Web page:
Institutions are necessary, desirable and, for all their faults and foibles, valuable. Here’s why. They can mobilize and when they do they achieve scale. They enhance capacity. They empower. In the case of religious institutions, they are expressions of missional theology.
Mobilization isn’t their most important function, but I’ll start here. When the people of The United Methodist Church in the Texas Annual Conference came together to raise $1 million for bednets they partnered with United Methodists in Cote d’Ivoire. That partnership and that million, small as it sounds, got the attention of the Ministry of Health and other civil society groups including international donors.
It was combined with other funds. Volunteers from Texas went to Cote d’Ivoire and participated in a national distribution that included vaccinations, de-worming and instructions for mothers on child care.
In Texas people talked about health needs elsewhere. They learned about the connection between diseases and poverty. Equally important, in Cote d’Ivoire a national grassroots community was energized, trained and empowered. This led to a more focused discussion about health care nationwide. A national conversation followed. Cote d’Ivoire captured this experience and put it to work. A plan was submitted to the Global Fund to Fight AIDS, Tuberculosis and Malaria for a wide-ranging attack on these killer diseases. Their plan was approved in round eight for $34 million dollars! (The United Methodist investment was multiplied thirty-fold.)
I would not presume the only catalyst was the participation of United Methodists, but I do contend their participation was important. It signaled the church, which is present in many places that others are not, was concerned and would walk the walk with officials and local people. And it revealed external allies from across the globe. This authenticity, scale and reach contributed to a growing belief that the challenge of eradicating malaria could be met. Resources could be brought to bear. Together, we can make a difference. All of us together. Scale.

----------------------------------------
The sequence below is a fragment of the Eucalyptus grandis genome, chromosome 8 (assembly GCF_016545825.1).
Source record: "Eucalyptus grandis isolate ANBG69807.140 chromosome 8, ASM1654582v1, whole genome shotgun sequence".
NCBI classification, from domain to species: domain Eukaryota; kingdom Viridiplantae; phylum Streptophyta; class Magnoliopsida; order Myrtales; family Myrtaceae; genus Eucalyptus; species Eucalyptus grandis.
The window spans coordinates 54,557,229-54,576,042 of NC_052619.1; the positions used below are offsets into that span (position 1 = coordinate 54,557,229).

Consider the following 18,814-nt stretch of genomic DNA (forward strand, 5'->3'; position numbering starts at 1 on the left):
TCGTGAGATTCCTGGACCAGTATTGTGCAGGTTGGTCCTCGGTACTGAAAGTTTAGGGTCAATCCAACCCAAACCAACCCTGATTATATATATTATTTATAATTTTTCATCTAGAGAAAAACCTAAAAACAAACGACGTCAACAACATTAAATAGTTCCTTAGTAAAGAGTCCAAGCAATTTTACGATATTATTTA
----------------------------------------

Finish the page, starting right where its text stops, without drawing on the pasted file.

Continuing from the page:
But for those of us in the United Methodist faith community there is a deeper point. We are taught by scripture, and we re-state every Sunday, that we are connected to the whole human family, to the Creation and to God. This bond is transcendent, sacred and immutable. In The United Methodist Church we call this “the connection.” We define it in organizational terms. Lately, we’ve diminished it. We criticize it and act as if it’s a punching bag. Some are even considering how to dismantle it.
The connection is about more than scale, but it incorporates scale. It’s about more than organizational structure but it incorporates ecclesiology, how we describe ourselves in the language of theology. It’s about understanding our bonds to the Creator, the web of life and each other. It’s about how together we can influence the circumstances that affect quality of life globally and how together we support each other, relate to God and express our beliefs in the holy.
Empowerment, scale, influence. Mission, engagement and faithfulness. Transcendence, holiness and the sacred web of Creation. That’s the connection, and faithfully engaged it could transform the world.